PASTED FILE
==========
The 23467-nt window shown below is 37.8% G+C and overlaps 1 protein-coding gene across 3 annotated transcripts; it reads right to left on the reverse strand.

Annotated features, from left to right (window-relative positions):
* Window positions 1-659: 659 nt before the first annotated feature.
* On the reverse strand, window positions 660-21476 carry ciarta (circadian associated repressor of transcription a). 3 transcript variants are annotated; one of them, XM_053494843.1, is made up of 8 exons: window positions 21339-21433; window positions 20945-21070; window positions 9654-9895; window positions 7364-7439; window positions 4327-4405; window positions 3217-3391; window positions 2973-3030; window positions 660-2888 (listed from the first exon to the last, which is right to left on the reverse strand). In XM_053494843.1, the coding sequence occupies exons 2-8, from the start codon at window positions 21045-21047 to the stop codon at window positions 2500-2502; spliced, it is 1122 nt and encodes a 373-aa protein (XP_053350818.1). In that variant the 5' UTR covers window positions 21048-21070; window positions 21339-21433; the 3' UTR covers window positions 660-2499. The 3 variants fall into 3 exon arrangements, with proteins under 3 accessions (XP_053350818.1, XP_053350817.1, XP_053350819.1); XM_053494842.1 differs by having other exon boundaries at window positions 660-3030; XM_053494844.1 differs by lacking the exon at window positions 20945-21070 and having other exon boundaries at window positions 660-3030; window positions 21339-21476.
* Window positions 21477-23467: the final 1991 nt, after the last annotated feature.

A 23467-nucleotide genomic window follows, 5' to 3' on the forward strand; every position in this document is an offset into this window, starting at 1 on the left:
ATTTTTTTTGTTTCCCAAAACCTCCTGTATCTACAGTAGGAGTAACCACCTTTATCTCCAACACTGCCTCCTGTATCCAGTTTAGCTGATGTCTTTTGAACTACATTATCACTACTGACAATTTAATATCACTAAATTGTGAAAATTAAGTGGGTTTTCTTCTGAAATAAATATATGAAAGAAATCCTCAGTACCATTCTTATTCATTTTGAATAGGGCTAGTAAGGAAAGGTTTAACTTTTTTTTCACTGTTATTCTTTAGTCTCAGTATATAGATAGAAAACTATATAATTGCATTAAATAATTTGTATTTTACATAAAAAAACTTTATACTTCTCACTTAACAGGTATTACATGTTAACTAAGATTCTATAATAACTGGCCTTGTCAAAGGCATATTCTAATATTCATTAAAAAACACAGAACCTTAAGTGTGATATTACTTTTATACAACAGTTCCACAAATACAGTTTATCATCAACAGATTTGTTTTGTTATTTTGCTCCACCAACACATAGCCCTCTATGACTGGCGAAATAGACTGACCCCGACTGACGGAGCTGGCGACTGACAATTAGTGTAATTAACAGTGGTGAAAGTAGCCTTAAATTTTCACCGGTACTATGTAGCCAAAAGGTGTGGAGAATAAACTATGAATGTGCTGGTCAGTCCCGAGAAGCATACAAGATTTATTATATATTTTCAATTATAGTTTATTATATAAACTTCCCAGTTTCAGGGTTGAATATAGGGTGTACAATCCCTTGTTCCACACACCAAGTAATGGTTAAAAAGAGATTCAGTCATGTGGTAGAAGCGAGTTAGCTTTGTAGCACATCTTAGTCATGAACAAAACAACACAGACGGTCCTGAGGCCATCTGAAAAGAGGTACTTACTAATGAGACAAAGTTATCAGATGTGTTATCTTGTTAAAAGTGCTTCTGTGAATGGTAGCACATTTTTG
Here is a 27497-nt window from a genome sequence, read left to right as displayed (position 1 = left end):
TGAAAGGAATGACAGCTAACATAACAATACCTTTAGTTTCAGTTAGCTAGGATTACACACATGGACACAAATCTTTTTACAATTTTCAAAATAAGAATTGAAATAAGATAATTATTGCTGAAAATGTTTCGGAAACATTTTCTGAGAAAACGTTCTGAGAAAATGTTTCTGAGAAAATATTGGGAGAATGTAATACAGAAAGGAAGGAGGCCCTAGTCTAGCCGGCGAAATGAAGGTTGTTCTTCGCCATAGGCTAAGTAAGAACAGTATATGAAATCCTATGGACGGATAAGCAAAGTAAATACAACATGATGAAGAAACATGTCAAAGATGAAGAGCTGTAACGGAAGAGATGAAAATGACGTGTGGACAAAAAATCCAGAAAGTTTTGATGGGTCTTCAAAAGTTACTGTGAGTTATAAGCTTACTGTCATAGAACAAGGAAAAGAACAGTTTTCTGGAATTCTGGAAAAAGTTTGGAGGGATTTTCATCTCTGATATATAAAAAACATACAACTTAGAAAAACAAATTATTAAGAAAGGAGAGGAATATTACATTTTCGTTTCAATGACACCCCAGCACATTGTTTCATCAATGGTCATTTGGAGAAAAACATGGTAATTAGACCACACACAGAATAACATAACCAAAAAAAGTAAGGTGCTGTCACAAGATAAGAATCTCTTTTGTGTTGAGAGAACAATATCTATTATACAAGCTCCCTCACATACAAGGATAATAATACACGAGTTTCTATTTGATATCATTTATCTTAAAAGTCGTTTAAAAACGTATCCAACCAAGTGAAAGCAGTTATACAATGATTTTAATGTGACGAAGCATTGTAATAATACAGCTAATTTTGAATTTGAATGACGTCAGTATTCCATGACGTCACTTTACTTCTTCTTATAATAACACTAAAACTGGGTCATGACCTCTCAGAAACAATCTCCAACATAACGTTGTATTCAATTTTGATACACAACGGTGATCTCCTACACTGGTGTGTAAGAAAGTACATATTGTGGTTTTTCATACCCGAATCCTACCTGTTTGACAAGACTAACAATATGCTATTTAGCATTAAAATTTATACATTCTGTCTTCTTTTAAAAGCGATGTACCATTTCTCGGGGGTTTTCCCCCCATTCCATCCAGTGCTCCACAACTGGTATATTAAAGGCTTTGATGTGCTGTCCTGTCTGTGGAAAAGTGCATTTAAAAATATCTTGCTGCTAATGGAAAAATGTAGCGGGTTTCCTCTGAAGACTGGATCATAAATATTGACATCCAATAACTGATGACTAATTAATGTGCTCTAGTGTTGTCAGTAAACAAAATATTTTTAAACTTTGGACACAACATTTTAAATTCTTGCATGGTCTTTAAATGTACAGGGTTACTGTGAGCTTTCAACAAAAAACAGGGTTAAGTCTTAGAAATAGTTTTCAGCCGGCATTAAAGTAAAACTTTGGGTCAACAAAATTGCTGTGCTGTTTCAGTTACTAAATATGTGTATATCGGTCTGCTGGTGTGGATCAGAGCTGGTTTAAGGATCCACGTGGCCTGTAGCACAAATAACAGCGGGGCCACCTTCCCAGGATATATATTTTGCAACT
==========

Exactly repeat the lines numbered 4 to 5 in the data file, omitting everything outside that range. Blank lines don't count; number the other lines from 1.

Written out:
* On the reverse strand, window positions 660-21476 carry ciarta (circadian associated repressor of transcription a). 3 transcript variants are annotated; one of them, XM_053494843.1, is made up of 8 exons: window positions 21339-21433; window positions 20945-21070; window positions 9654-9895; window positions 7364-7439; window positions 4327-4405; window positions 3217-3391; window positions 2973-3030; window positions 660-2888 (listed from the first exon to the last, which is right to left on the reverse strand). In XM_053494843.1, the coding sequence occupies exons 2-8, from the start codon at window positions 21045-21047 to the stop codon at window positions 2500-2502; spliced, it is 1122 nt and encodes a 373-aa protein (XP_053350818.1). In that variant the 5' UTR covers window positions 21048-21070; window positions 21339-21433; the 3' UTR covers window positions 660-2499. The 3 variants fall into 3 exon arrangements, with proteins under 3 accessions (XP_053350818.1, XP_053350817.1, XP_053350819.1); XM_053494842.1 differs by having other exon boundaries at window positions 660-3030; XM_053494844.1 differs by lacking the exon at window positions 20945-21070 and having other exon boundaries at window positions 660-3030; window positions 21339-21476.
* Window positions 21477-23467: the final 1991 nt, after the last annotated feature.